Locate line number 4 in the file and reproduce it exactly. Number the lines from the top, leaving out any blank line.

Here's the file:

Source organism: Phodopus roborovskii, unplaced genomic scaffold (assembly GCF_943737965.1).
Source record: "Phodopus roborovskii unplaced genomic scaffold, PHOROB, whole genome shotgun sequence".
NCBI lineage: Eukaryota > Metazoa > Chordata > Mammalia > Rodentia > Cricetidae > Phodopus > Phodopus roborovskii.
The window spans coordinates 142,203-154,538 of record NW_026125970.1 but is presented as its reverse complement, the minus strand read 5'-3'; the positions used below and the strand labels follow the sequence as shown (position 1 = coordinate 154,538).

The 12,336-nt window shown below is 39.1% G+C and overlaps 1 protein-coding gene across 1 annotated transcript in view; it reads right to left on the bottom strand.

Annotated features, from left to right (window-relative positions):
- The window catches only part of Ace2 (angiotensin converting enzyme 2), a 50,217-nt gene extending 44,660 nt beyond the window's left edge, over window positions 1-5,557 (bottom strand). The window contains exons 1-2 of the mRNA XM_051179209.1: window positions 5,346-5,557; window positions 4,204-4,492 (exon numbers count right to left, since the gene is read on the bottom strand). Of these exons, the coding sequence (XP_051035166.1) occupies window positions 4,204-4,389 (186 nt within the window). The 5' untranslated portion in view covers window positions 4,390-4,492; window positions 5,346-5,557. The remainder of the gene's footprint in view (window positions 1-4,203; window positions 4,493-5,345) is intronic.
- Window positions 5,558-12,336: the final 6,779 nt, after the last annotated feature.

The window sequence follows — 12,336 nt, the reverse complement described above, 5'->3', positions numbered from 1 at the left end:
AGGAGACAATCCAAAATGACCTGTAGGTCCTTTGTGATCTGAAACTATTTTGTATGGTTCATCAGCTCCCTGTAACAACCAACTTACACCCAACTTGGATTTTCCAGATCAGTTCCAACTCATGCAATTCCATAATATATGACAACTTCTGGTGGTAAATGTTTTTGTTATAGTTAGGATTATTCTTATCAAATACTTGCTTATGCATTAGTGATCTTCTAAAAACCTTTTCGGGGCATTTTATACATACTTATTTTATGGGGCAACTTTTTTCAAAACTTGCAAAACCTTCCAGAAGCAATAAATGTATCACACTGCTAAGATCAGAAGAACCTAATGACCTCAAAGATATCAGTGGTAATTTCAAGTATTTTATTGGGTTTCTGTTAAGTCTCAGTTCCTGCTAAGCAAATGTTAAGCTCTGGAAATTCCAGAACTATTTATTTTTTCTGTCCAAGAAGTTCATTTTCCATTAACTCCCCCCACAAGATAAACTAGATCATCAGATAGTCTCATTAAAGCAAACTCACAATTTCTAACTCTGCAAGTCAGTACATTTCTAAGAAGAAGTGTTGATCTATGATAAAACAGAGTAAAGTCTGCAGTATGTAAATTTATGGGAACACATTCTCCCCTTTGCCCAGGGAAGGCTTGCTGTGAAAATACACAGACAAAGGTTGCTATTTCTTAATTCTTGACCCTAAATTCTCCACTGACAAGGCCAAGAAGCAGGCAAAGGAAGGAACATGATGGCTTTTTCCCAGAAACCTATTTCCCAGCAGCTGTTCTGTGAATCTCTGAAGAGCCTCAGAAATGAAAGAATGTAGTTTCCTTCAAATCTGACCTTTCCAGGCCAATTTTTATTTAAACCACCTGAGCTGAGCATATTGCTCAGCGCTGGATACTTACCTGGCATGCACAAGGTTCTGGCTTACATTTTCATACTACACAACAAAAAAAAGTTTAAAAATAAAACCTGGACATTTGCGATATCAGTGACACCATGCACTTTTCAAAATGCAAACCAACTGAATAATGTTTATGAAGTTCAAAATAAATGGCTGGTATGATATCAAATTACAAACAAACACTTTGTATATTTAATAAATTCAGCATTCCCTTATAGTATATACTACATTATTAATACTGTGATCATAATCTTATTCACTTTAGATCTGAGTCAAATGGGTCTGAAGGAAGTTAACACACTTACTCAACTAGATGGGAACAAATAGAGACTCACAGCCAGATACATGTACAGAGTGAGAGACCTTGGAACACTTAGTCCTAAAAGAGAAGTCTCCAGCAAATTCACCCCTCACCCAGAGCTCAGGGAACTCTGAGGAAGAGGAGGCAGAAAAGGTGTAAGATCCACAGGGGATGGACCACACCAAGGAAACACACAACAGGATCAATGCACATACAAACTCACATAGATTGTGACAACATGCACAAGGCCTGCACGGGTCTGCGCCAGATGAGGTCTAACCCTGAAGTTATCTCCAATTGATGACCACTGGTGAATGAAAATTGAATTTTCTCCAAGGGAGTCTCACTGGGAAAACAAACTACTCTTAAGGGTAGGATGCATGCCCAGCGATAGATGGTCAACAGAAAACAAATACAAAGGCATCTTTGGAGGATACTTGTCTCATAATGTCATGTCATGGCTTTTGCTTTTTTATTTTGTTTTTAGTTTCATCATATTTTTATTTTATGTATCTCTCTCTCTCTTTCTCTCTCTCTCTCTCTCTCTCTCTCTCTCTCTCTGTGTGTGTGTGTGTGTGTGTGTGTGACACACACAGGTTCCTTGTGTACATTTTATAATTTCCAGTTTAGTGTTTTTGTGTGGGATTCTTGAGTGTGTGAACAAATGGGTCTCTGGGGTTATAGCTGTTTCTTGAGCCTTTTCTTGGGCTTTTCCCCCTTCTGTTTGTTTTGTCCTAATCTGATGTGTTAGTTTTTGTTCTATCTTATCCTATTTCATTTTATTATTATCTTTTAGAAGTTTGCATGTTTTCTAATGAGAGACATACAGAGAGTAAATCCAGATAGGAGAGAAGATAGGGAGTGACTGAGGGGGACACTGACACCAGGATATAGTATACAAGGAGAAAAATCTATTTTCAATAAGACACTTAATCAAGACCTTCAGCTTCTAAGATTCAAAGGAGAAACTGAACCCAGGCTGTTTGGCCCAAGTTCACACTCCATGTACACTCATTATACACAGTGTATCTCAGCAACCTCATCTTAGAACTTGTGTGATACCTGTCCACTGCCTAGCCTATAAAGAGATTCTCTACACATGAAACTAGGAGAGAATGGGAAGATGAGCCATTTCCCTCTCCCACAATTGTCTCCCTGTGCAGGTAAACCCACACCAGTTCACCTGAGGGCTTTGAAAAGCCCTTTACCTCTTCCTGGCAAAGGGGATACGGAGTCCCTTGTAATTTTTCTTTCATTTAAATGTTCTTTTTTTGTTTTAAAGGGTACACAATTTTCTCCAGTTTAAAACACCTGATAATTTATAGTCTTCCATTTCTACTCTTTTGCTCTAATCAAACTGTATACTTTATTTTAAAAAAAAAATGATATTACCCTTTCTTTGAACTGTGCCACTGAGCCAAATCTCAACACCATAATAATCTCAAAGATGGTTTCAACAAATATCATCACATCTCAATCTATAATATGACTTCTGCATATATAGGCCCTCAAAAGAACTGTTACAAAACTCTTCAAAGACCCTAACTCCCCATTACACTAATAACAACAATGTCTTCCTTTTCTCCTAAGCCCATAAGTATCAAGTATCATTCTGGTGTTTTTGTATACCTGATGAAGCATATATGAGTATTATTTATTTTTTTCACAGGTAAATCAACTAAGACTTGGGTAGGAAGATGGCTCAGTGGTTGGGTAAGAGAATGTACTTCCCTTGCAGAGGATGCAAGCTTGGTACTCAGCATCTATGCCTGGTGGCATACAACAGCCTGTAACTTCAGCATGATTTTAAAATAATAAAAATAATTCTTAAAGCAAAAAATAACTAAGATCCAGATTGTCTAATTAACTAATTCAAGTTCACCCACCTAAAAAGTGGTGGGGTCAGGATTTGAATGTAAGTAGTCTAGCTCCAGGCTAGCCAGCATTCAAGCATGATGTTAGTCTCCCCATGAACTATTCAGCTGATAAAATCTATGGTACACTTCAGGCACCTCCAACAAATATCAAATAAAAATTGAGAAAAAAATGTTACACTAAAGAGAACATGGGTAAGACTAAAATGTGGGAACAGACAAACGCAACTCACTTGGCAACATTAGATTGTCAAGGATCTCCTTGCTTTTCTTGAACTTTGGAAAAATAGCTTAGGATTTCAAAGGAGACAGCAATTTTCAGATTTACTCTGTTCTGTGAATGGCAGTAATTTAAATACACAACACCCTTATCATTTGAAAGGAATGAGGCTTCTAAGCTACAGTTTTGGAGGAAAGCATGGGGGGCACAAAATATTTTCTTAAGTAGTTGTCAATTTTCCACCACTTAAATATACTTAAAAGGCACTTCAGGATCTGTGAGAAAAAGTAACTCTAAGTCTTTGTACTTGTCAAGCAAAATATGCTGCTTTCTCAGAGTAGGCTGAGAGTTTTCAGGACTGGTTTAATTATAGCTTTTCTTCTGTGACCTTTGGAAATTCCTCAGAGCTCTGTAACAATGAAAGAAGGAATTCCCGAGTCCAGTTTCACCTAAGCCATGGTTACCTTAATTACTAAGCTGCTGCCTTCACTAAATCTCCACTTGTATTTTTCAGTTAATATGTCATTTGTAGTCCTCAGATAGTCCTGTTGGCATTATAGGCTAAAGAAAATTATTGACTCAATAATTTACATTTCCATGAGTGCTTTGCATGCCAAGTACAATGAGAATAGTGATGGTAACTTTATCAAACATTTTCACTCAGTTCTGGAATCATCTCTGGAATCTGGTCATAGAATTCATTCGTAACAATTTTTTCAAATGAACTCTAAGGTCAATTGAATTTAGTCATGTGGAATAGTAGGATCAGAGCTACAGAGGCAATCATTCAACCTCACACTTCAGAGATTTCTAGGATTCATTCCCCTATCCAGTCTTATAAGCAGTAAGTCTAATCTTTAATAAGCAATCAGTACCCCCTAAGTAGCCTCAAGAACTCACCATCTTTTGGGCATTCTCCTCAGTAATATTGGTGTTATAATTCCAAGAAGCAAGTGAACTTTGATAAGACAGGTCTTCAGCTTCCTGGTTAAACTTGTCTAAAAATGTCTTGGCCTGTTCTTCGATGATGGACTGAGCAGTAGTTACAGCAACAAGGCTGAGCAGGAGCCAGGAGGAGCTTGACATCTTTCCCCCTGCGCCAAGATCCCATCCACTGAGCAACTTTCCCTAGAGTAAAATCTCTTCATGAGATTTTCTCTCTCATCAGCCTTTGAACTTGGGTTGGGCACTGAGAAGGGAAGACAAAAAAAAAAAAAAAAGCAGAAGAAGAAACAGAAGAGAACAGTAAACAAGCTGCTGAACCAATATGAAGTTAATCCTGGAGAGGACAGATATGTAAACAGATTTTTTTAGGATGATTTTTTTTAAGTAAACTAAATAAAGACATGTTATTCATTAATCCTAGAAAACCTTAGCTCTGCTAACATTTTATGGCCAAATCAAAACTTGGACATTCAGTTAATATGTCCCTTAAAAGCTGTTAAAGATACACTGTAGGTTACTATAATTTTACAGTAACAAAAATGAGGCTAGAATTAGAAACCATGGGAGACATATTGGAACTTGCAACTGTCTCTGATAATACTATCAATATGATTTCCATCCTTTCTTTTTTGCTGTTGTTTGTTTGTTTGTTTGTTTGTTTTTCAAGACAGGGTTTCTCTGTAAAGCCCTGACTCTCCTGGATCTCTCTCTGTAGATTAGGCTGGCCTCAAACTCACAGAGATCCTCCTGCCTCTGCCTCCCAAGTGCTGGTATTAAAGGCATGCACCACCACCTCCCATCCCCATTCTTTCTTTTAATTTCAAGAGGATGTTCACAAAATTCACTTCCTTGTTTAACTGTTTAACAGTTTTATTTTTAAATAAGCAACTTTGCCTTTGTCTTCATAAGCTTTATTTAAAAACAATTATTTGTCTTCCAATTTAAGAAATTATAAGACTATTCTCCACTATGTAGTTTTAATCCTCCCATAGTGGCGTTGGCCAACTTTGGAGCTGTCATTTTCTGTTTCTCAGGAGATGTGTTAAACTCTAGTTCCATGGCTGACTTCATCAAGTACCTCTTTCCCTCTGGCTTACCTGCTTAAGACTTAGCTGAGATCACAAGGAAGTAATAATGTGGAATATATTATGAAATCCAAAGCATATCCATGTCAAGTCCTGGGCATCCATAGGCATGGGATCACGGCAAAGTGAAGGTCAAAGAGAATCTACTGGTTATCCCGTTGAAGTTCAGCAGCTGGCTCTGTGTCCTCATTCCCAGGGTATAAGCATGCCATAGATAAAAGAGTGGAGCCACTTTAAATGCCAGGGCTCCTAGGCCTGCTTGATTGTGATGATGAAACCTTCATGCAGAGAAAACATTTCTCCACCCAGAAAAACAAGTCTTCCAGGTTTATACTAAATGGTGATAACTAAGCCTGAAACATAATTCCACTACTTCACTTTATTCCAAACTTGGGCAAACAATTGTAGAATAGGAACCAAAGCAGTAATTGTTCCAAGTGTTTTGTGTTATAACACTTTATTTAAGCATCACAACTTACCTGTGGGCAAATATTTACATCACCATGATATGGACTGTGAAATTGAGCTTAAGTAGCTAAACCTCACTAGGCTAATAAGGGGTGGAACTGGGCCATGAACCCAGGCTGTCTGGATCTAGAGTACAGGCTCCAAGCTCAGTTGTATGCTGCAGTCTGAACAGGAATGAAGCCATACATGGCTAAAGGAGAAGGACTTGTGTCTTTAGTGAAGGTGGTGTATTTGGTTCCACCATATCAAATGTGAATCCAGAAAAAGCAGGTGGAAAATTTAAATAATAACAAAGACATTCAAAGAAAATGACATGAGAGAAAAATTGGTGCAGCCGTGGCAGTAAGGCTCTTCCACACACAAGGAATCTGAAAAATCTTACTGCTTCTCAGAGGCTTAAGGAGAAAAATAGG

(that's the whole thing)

The window spans coordinates 142,203-154,538 of record NW_026125970.1 but is presented as its reverse complement, the minus strand read 5'-3'; the positions used below and the strand labels follow the sequence as shown (position 1 = coordinate 154,538).